Fun Fridays: The BBC Says… And Some Updates!

I got this from a mate who posted it on Facebook and I’m pretty sure there are some variations of it out there because I’ve seen it around a few times, but not recently. I have made a few changes though because you’re meant to mark which ones you have read and how many times you have read it (if you’re an avid reader with a lot of favourites how can you remember that?). I think that’s a bit ludicrous because I won’t ever remember how many times I’ve read The Exorcist or The Queen of The Damned (quite a lot!).

I’ve put the ones I’ve read in orange italics, attempted in green, to be read in pink, owned and not read in red, considering in purple, Sarah’s Books in blue and not interested as is.

And as for the 6… Why 6? Is that meant to reflect how little people read or how cultured their reading tastes aren’t? I got 19. How many have you read?


The BBC says most people have read around 6 books on this list – lets see how we go!
Instructions: Cut & Paste all of this, including the instructions, into your Note’s section (or blog). Look at the list and put an ‘x’ after those you have read once. Enter a number for the number of times you read something.

  1. Pride and Prejudice – Jane Austen
  2. The Lord of the Rings – JRR Tolkien
  3. Jane Eyre – Charlotte Bronte (I also own a copy of this one)
  4. Harry Potter series – JK Rowling
  5. To Kill a Mockingbird – Harper Lee
  6. The Bible
  7. Wuthering Heights – Emily Bronte
  8. Nineteen Eighty Four – George Orwell
  9. His Dark Materials – Philip Pullman
  10. Great Expectations – Charles Dickens
  11. Little Women – Louisa M Alcott
  12. Tess of the D’Urbervilles – Thomas Hardy
  13. Catch 22 – Joseph Heller
  14. Complete Works of Shakespeare
  15. Rebecca – Daphne Du Maurier
  16. The Hobbit – JRR Tolkien
  17. Birdsong – Sebastian Faulks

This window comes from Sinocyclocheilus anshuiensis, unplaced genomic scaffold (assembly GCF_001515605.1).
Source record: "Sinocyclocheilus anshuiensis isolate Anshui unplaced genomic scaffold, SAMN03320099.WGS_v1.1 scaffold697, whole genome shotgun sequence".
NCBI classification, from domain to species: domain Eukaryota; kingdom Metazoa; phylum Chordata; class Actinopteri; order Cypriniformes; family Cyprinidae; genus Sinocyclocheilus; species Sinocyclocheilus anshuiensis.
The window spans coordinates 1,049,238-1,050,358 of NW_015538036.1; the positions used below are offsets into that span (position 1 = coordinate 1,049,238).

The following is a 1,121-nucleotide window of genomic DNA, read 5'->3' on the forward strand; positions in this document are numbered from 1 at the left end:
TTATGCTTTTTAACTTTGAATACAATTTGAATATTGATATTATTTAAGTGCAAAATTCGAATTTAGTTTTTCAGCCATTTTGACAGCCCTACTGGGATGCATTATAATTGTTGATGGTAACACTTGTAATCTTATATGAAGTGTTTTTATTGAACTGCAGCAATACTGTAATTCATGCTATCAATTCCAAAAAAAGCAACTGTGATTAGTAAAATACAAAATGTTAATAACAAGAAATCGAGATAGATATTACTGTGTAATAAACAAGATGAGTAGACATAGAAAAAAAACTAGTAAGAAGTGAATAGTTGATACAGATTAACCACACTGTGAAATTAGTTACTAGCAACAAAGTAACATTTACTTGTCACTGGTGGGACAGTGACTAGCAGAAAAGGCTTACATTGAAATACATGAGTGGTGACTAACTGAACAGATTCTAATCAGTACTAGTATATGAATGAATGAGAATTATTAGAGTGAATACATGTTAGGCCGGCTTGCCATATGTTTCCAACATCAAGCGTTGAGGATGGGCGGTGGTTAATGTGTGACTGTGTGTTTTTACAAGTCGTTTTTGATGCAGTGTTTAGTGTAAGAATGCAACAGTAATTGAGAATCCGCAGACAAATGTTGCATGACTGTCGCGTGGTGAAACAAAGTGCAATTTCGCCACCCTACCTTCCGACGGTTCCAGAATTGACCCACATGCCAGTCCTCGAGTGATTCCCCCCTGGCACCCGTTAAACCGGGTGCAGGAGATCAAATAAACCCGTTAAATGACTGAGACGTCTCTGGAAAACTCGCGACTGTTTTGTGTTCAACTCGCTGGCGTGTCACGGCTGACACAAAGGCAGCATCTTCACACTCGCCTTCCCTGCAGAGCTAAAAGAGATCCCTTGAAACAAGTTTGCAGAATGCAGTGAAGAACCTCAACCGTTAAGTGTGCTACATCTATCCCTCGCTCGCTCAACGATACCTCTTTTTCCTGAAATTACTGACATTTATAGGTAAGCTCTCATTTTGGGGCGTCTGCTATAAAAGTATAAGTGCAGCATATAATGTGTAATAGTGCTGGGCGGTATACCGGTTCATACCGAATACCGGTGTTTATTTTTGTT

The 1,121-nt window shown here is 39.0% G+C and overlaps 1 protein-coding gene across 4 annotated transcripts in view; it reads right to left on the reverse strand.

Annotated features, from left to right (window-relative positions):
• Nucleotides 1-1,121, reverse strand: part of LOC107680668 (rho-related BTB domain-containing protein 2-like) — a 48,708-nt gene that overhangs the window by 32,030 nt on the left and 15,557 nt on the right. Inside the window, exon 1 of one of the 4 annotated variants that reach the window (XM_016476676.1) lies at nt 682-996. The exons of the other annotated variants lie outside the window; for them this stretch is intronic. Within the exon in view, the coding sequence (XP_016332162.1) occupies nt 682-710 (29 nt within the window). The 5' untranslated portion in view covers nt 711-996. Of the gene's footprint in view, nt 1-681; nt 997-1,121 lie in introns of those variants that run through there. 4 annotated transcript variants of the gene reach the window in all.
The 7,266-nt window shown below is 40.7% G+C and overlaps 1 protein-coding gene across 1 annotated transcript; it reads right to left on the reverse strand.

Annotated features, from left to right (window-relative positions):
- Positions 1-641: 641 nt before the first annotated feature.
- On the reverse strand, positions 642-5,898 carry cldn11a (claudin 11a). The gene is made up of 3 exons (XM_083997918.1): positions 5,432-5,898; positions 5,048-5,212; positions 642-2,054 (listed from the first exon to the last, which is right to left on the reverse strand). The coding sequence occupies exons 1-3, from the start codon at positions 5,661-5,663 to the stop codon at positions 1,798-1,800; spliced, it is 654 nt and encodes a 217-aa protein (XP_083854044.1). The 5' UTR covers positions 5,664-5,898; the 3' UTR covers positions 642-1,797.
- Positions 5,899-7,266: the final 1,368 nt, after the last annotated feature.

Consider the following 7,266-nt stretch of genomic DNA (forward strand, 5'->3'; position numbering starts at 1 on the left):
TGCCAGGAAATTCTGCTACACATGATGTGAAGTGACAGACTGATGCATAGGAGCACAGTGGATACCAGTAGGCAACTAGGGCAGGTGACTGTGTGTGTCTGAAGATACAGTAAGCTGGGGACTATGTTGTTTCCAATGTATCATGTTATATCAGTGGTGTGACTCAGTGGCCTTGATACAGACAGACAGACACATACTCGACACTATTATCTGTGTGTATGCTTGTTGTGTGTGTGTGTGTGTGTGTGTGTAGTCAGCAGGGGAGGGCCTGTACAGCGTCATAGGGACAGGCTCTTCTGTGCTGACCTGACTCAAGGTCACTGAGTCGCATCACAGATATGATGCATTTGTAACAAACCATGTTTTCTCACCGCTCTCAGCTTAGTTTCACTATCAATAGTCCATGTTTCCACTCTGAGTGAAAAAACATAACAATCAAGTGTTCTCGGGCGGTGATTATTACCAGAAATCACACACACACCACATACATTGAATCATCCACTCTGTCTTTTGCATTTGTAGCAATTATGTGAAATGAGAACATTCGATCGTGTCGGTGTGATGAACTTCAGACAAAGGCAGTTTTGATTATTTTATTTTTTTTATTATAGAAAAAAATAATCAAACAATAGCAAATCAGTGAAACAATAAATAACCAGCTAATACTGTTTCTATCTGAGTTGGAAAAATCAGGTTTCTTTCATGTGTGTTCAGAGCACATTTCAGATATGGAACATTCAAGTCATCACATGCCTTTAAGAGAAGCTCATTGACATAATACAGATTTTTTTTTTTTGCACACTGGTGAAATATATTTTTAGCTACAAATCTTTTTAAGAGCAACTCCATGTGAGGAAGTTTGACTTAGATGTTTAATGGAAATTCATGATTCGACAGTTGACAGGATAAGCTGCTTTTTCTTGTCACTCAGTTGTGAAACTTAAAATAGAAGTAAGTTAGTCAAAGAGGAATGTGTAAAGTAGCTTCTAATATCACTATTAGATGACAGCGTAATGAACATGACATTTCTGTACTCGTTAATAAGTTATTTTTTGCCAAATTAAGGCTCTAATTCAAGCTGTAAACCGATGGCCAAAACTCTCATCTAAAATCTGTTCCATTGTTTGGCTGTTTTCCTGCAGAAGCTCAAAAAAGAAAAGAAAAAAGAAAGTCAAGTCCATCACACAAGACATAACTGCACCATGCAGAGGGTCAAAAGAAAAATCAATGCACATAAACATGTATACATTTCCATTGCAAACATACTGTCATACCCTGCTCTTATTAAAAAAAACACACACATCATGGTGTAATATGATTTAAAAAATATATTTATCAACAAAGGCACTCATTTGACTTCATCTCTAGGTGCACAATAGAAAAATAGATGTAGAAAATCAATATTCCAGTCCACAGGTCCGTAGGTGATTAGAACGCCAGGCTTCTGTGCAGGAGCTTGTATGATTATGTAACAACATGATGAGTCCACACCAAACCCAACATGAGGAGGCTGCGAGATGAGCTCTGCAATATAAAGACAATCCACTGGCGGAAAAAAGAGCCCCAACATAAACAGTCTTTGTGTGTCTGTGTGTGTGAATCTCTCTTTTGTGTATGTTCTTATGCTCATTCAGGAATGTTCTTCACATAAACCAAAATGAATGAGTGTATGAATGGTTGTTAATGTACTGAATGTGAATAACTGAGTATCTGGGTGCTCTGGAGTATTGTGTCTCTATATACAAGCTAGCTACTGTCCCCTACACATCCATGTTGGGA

18. Catcher in the Rye – JD Salinger
  19. The Time Traveller’s Wife – Audrey Niffenegger
  20. Middlemarch – George Eliot
  21. Gone With The Wind – Margaret Mitchell
  22. The Great Gatsby – F Scott Fitzgerald (I own a copy of this one too)
  23. Bleak House – Charles Dickens
  24. War and Peace – Leo Tolstoy
  25. The Hitch Hiker’s Guide to the Galaxy – Douglas Adams
  26. Brideshead Revisited – Evelyn Waugh
  27. Crime and Punishment – Fyodor Dostoyevsky
  28. Grapes of Wrath – John Steinbeck
  29. Alice in Wonderland – Lewis Carroll
  30. The Wind in the Willows – Kenneth Grahame
  31. Anna Karenina – Leo Tolstoy
  32. David Copperfield – Charles Dickens
  33. Chronicles of Narnia – CS Lewis
  34. Emma – Jane Austen
  35. Persuasion – Jane Austen
  36. The Lion, The Witch and The Wardrobe – CS Lewis
  37. The Kite Runner – Khaled Hosseini
  38. Captain Corelli’s Mandolin – Louis De Bernieres
  39. Memoirs of a Geisha – Arthur Golden
  40. Winnie the Pooh – AA Milne
  41. Animal Farm – George Orwell
  42. The Da Vinci Code – Dan Brown
  43. One Hundred Years of Solitude – Gabriel Garcia Marquez
  44. A Prayer for Owen Meany – John Irving
  45. The Woman in White – Wilkie Collins
  46. Anne of Green Gables – LM Montgomery
  47. Far From The Madding Crowd – Thomas Hardy
  48. The Handmaid’s Tale – Margaret Atwood
  49. Lord of the Flies – William Golding
  50. Atonement – Ian McEwan
  51. Life of Pi – Yann Martel
  52. Dune – Frank Herbert
  53. Cold Comfort Farm – Stella Gibbons
  54. Sense and Sensibility – Jane Austen
  55. A Suitable Boy – Vikram Seth
  56. The Shadow of the Wind – Carlos Ruiz Zifon
  57. A Tale Of Two Cities – Charles Dickens
  58. Brave New World – Aldous Huxley
  59. The Curious Incident of the Dog in the Night-time – Mark Haddon
  60. Love In The Time Of Cholera – Gabriel Garcia Marquez
  61. Of Mice and Men – John Steinbeck
  62. Lolita – Vladimir Nabokov
  63. The Secret History – Donna Tartt